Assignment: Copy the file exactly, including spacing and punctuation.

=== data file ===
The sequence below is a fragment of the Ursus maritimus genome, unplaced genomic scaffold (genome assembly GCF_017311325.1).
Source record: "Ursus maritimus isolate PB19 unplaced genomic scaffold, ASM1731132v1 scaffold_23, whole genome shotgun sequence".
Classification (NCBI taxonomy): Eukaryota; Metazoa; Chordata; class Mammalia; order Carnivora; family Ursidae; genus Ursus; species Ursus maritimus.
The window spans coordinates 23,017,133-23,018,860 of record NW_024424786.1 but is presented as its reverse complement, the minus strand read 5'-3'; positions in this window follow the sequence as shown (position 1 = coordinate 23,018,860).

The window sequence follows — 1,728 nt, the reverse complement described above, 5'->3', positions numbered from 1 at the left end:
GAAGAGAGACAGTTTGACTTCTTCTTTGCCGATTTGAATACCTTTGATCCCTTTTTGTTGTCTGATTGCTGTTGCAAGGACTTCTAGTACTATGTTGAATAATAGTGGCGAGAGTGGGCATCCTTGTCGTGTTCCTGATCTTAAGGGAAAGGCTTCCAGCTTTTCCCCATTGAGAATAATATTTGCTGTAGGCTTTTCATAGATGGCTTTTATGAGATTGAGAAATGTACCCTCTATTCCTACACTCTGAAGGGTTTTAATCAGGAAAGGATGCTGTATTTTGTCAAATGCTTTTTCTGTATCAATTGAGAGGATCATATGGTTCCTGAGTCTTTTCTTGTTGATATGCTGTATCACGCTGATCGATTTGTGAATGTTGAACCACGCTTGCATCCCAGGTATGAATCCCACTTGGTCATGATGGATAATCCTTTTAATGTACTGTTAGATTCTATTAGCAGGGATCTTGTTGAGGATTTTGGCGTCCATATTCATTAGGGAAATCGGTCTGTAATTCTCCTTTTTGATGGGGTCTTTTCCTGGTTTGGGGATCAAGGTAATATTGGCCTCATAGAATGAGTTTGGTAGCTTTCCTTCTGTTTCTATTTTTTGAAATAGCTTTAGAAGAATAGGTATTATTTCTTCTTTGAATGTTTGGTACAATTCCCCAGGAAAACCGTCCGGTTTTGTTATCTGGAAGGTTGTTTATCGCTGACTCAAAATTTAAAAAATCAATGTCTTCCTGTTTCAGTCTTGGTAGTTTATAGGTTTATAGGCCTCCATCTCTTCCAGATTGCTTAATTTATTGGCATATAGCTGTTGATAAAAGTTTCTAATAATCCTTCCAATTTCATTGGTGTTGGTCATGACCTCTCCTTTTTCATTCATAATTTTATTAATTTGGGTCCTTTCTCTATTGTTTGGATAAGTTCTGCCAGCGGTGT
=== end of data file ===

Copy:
The sequence below is a fragment of the Ursus maritimus genome, unplaced genomic scaffold (genome assembly GCF_017311325.1).
Source record: "Ursus maritimus isolate PB19 unplaced genomic scaffold, ASM1731132v1 scaffold_23, whole genome shotgun sequence".
Classification (NCBI taxonomy): Eukaryota; Metazoa; Chordata; class Mammalia; order Carnivora; family Ursidae; genus Ursus; species Ursus maritimus.
The window spans coordinates 23,017,133-23,018,860 of record NW_024424786.1 but is presented as its reverse complement, the minus strand read 5'-3'; positions in this window follow the sequence as shown (position 1 = coordinate 23,018,860).

The window sequence follows — 1,728 nt, the reverse complement described above, 5'->3', positions numbered from 1 at the left end:
GAAGAGAGACAGTTTGACTTCTTCTTTGCCGATTTGAATACCTTTGATCCCTTTTTGTTGTCTGATTGCTGTTGCAAGGACTTCTAGTACTATGTTGAATAATAGTGGCGAGAGTGGGCATCCTTGTCGTGTTCCTGATCTTAAGGGAAAGGCTTCCAGCTTTTCCCCATTGAGAATAATATTTGCTGTAGGCTTTTCATAGATGGCTTTTATGAGATTGAGAAATGTACCCTCTATTCCTACACTCTGAAGGGTTTTAATCAGGAAAGGATGCTGTATTTTGTCAAATGCTTTTTCTGTATCAATTGAGAGGATCATATGGTTCCTGAGTCTTTTCTTGTTGATATGCTGTATCACGCTGATCGATTTGTGAATGTTGAACCACGCTTGCATCCCAGGTATGAATCCCACTTGGTCATGATGGATAATCCTTTTAATGTACTGTTAGATTCTATTAGCAGGGATCTTGTTGAGGATTTTGGCGTCCATATTCATTAGGGAAATCGGTCTGTAATTCTCCTTTTTGATGGGGTCTTTTCCTGGTTTGGGGATCAAGGTAATATTGGCCTCATAGAATGAGTTTGGTAGCTTTCCTTCTGTTTCTATTTTTTGAAATAGCTTTAGAAGAATAGGTATTATTTCTTCTTTGAATGTTTGGTACAATTCCCCAGGAAAACCGTCCGGTTTTGTTATCTGGAAGGTTGTTTATCGCTGACTCAAAATTTAAAAAATCAATGTCTTCCTGTTTCAGTCTTGGTAGTTTATAGGTTTATAGGCCTCCATCTCTTCCAGATTGCTTAATTTATTGGCATATAGCTGTTGATAAAAGTTTCTAATAATCCTTCCAATTTCATTGGTGTTGGTCATGACCTCTCCTTTTTCATTCATAATTTTATTAATTTGGGTCCTTTCTCTATTGTTTGGATAAGTTCTGCCAGCGGTGT